I think I'll wait until that second Alpha is released, then give it a try for curiosity's sake. I'm just hoping that not too many command lines need to be entered all the time, it's something that would turn me off.
    <!--QuoteEnd--></div><!--QuoteEEnd-->

    You shouldn't need the command line for anything. That's the whole point. Haiku is designed from the ground up to be a simple desktop os. Linux is not, Gnu/Linux is a general purpose hodge podge of random shit bolted together to resemble an desktop OS.

    Also, please don't assume everyone has the same computing needs as you. I personally don't use my computer for games, in fact I rarely use my xbox for games either. And I'm not the only one. Most people these days use their computers primarily for web browsing and stuff like that. That's who Haiku is useful for.

    If you don't get why you want it, then you don't get why you want it, I don't know what else to tell you. I find other operating systems interesting for the same reason some people found combustion engines interesting during the steam age.

    Also, as far as your mass of questions go, it seems to pretty much boil down to one question: "why bother, the PC market is locked in with one major os and a couple also rans". WE bother because we can. That's like asking why people bother making their own fly fishing lures instead of just buying what everyone else buys. We don't require world domination for it to be worthwhile, the hobby os experience is purely masturbatory.
     
  10. Kurosan

    Kurosan

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    I wonder why I even bothered making sure it was understood that I wanted answers to legitimate questions as opposed to butthurt retorts and assumptions as if I had been slinging shit around. Next time, I'll just make sure I don't try and learn more about another group's mentality.
     
  11. Mad Echidna

    Mad Echidna

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    <!--quoteo(post=450661:date=May 4 2010, 03:04 AM:name=Kurosan)--><div class='quotetop'>QUOTE (Kurosan @ May 4 2010, 03:04 AM) <a href="index.php?act=findpost&pid=450661"><img src="public/style_images/retro/snapback.png"></a></div><div class='quotemain'><!--quotec-->I wonder why I even bothered making sure it was understood that I wanted answers to legitimate questions as opposed to butthurt retorts and assumptions as if I had been slinging shit around. Next time, I'll just make sure I don't try and learn more about another group's mentality.<!--QuoteEnd--></div><!--QuoteEEnd-->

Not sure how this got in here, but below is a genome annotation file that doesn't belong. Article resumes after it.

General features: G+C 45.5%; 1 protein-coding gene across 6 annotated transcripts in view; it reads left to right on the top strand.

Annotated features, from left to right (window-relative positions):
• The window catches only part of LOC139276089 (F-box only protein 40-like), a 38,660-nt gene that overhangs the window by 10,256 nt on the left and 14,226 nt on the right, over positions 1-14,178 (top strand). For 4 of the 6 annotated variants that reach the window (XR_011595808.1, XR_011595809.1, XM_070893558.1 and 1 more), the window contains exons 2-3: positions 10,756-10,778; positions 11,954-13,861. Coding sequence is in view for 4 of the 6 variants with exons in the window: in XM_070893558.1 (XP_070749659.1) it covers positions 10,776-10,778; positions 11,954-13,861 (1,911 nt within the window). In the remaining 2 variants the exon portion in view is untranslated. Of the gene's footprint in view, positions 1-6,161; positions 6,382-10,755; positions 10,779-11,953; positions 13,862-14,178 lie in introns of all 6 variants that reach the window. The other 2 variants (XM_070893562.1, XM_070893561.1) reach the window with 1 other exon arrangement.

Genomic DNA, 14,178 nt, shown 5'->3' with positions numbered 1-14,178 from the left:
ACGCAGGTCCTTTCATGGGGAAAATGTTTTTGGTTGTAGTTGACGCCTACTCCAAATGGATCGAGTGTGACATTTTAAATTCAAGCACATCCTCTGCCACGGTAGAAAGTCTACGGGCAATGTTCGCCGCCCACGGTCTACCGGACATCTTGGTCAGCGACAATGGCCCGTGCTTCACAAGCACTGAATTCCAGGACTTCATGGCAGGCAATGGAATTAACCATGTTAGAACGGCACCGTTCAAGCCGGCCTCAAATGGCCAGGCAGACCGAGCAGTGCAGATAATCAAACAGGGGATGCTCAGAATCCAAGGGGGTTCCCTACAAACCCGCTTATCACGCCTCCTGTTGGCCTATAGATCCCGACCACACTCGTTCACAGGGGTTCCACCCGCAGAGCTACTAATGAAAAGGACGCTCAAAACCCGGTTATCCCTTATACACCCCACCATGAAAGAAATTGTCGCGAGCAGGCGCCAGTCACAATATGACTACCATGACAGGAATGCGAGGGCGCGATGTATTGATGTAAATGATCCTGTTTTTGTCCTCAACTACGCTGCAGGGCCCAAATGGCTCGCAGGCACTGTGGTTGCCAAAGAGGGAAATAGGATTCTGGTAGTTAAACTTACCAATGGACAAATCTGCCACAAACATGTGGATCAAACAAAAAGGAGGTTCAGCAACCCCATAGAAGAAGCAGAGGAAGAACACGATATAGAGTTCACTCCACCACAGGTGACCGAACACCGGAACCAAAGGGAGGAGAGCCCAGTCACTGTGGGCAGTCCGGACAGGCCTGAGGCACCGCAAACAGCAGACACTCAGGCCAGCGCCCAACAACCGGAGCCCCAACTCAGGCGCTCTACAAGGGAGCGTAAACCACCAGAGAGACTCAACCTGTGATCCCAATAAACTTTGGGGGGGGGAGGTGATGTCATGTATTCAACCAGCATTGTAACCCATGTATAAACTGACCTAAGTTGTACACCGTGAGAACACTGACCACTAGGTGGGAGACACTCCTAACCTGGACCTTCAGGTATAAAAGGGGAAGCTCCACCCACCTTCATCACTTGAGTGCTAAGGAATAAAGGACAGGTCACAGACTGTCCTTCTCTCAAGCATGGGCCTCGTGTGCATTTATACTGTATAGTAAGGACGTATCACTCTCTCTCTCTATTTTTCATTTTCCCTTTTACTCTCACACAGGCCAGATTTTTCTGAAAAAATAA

Uh what
     
  12. Conan Kudo

    Conan Kudo

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    <!--quoteo(post=450714:date=May 4 2010, 10:05 AM:name=Mad Echidna)--><div class='quotetop'>QUOTE (Mad Echidna @ May 4 2010, 10:05 AM) <a href="index.php?act=findpost&pid=450714"><img src="public/style_images/retro/snapback.png"></a></div><div class='quotemain'><!--quotec--><!--quoteo(post=450661:date=May 4 2010, 03:04 AM:name=Kurosan)--><div class='quotetop'>QUOTE (Kurosan @ May 4 2010, 03:04 AM) <a href="index.php?act=findpost&pid=450661"><img src="public/style_images/retro/snapback.png"></a></div><div class='quotemain'><!--quotec-->I wonder why I even bothered making sure it was understood that I wanted answers to legitimate questions as opposed to butthurt retorts and assumptions as if I had been slinging shit around. Next time, I'll just make sure I don't try and learn more about another group's mentality.<!--QuoteEnd--></div><!--QuoteEEnd-->

    Uh what
    <!--QuoteEnd--></div><!--QuoteEEnd-->

    And Haiku (as well as BeOS before it) is intended for multimedia. BeOS was designed to be good for gaming, video and audio production, etc. POSIX compatibility was built into BeOS to make it easier to develop for, rather than inventing their own system like Microsoft did for Windows.

    With the current state of Haiku drivers, the intention is basically academic. There is no way you could run a sufficiently modern game on it without problems.

    Many of the Haiku devs loved the design of BeOS. When Be, Inc. started having troubles, this project among many others was conceived to keep the architecture alive.

    It is hoped that Haiku will eventually become good enough to replace Windows, Linux, and Mac as the go-to Multimedia workstation system OS, while remaining light enough for netbooks to use it effectively. Hence, being more "general purpose" than the original BeOS.
     
  13. Mad Echidna

    Mad Echidna

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    It's out!
     
  14. Chilly Willy

    Chilly Willy

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    Yay! Alpha 1 was pretty awesome... I'm gonna have to go get Alpha 2 now! :)